Wade Graham, Ben Barba and Matt Prior did their chances no harm, while on the Storm side Cameron Munster barely put a foot wrong and Will Chambers was superb. Touted as a possible bolter, Jordan McLean probably didn’t do enough.

Perhaps the most intriguing development to come out of the squad announcements, however, will be whether Australia or New Zealand attempt to fast-track rookie sensation Suliasi Vunivalu – who had a fair game in the decider – as he is eligible for both nations. Sosaia Feki’s injury during the second half may have opened up a wing spot in the Kiwis’ touring party.

Player Ratings


Ben Barba: Made a huge impression during the first half – including sneaking over for the opening try from a crafty scrum move – and was almost faultless. A bit quiet in the second stanza but still an outstanding all-round display. 8

Valentine Holmes: Took countless tough carries in a stellar performance. The outstanding three-quarter on the field with 16 runs for 159 metres. 8

Jack Bird: Looked gone after suffering an elbow injury during the first half, but played through the pain and got better as the match wore on to finish with 146 metres from 16 runs. 8

Ricky Leutele: Strong outing from the robust centre, making a line-break early in the second half and running for over 100 metres, though opposite number Chambers outshone him for the remainder of the match. 7

Sosaia Feki: Very solid with 10 runs for 78 metres until injury forced him out of the match seven minutes after halftime. 6.5

James Maloney: Arguably the best player on the field in the opening 40, almost laying on a try for Luke Lewis with a line-break and constantly threatening the Storm’s defensive line. Kicking was excellent, until two poor last-tackle options in the dying minutes kept Melbourne’s hopes alive. 7.5

Chad Townsend: Played second fiddle to Maloney but did his job in a composed performance. Chalked up 27 tackles but put his running game on the shelf. 6.5

Andrew Fifita: Couldn’t ask for any more from the controversial prop, racking up massive numbers and scoring the match-winning try. One of the great grand final displays by a front-rower. 9.5

Michael Ennis: Revelled playing behind a dominant pack, troubling the Storm with his short kicking game and goading his opponents in trademark fashion. 7.5

Matt Prior: Another workhorse effort from one of the stars of the finals series, making a game-high 191 metres from 17 runs and reeling off 28 tackles. 7.5

Luke Lewis: A popular Churchill Medal recipient for a towering performance. Lewis was in everything and worried the Storm all night by running excellent lines. 8.5

Wade Graham: Received few chances to impart his usual influence but was a solid presence on Cronulla’s right edge with and without the ball. 7

Paul Gallen: Led from the front with 19 runs for 144 metres and 28 tackles, while also putting Barba over for the first try from a scrum. Tireless. 8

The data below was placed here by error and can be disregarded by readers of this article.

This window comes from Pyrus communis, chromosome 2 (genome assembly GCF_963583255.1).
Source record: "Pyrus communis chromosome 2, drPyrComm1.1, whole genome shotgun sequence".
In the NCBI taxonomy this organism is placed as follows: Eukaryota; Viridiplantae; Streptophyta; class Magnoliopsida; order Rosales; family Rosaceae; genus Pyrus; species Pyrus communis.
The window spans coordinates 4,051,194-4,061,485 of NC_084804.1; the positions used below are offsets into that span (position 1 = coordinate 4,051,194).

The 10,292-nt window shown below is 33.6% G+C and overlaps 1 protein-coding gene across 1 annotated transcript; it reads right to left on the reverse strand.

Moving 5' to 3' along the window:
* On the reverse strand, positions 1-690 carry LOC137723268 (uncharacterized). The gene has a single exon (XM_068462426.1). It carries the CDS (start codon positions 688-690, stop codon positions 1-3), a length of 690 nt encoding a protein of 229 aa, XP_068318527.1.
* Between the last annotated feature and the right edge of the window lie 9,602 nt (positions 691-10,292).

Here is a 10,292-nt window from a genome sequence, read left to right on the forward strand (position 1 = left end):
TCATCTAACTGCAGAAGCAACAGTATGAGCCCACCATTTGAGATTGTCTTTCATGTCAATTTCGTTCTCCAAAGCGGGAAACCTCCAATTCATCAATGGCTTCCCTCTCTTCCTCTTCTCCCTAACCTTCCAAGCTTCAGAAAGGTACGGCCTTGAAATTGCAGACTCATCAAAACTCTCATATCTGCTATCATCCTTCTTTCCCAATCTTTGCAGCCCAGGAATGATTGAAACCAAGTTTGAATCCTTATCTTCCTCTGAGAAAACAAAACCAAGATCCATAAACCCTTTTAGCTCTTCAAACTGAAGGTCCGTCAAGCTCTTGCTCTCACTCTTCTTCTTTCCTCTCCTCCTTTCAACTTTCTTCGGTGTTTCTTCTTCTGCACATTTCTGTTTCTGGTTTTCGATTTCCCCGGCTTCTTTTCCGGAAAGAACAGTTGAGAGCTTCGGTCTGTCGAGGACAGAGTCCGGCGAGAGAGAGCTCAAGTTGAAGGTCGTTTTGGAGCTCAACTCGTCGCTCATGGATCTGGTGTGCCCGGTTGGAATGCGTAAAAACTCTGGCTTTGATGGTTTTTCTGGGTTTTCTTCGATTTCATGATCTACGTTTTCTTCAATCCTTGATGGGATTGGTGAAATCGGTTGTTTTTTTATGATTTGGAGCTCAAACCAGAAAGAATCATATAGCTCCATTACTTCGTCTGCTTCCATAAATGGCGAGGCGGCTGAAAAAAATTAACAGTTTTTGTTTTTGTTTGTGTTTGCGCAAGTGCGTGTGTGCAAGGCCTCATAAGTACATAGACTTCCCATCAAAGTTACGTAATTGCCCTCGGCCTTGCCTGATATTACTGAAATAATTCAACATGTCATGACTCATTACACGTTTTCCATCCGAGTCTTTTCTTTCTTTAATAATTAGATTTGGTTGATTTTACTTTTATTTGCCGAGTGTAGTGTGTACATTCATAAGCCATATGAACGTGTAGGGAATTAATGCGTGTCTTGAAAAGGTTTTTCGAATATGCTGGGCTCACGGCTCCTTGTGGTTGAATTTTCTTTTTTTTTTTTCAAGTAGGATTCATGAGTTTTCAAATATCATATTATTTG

Gerard Beale: Thrust into the action after Feki’s injury and was very good opposite danger-man Vunivalu. 6

Chris Heighington: Made a big impact after coming on during the first half, churning out 10 runs and 16 tackles in just 27 minutes. 7.5

Sam Tagataese: Afforded only seven minutes but an excellent cameo from the veteran with four strong runs. 6

Jayson Bukuya: Got through plenty of work during 32 minutes on the field – 23 tackles and nine runs – but his night ended via a clumsy tackle attempt on Tohu Harris, copping a knee to the head. 7


Cameron Munster: A courageous performance playing behind a team almost exclusively on the back foot. Finished with 150 metres from 21 runs, but wasn’t able to make an impact with the ball at the Sharks’ end of the field. 7

Suliasi Vunivalu: Made a line-break amongst 13 runs, but the Storm weren’t able to utilise his full array of talents. 6

Cheyse Blair: Solid enough, but a bit of a non-factor on the night. 5.5

Will Chambers: Put the Storm into the lead with a dazzling try and came agonisingly short of setting up the premiership-winning try with a clever kick-and-chase – but couldn’t link with Cooper Cronk on the inside. Finished with 158 metres from 16 runs in a fine display. 8

Marika Koroibete: Gave away first points with a high tackle but was otherwise excellent, racking up a team-high 185 metres from 18 carries. Couldn’t quite keep the ball alive on the buzzer as the Storm almost pulled out a miracle. 7.5

Blake Green: A tough night to be a half in the Melbourne line-up, but Green had some nice touches and featured prominently in the second half as the Storm started to find space. 6.5

Cooper Cronk: Hard to recall a poorer performance from the No.7 maestro. Kicking game was miles off, running game was absent and struggled to execute out wide with his usual precision. 5

Jesse Bromwich: Got the Storm back into the game with a try from close range, racked up 40 tackles and 17 carries, and a game-high three offloads. Made a costly late handling error, however. 7.5

Cameron Smith: Outpointed by Ennis and was unable to control things in the manner to which he is accustomed, but tallied an incredible 70 tackles and warmed up attack-wise during the second half. 7

Jordan McLean: Good 43-minute contribution in tough circumstances, making 26 tackles and 10 runs. 6

Kevin Proctor: Massive in defence with 41 tackles (no misses) but his dangerous combination with Cronk made little impression. 6.5

Tohu Harris: Arguably the Storm’s best, racking up 45 tackles and 17 runs in a superb 80-minute performance. Played a key role in the comeback. 8

Dale Finucane: A typical workhorse performance in defence with 38 tackles in 57 minutes, but didn’t stand out. 6

Tim Glasby: Handy showing off the bench, making 28 tackles and seven runs during 35 minutes on the field. 6.5

Kenny Bromwich: Got through a mountain of work during just 28 minutes of game-time, with 29 tackles (no misses) and eight runs for 67 minutes. 7

Christian Welch: The unfortunate fall guy for the Storm, with his 11-minute contribution forever to be remembered for a needless high tackle on Chad Townsend late in the count in the lead-up to Fifita’s try. 5

Ben Hampton: Thrown in late and was busy but well-contained. 5.5

[YouTube – Rugby Sevens]

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About the author

Will Evans

CBS’s Editor-in-Chief and lead rugby league, union and cricket writer, Will is a Christchurch-based freelancer, also writing for Big League and Rugby League Review magazines, and The New Daily website. Will has written four rugby league books.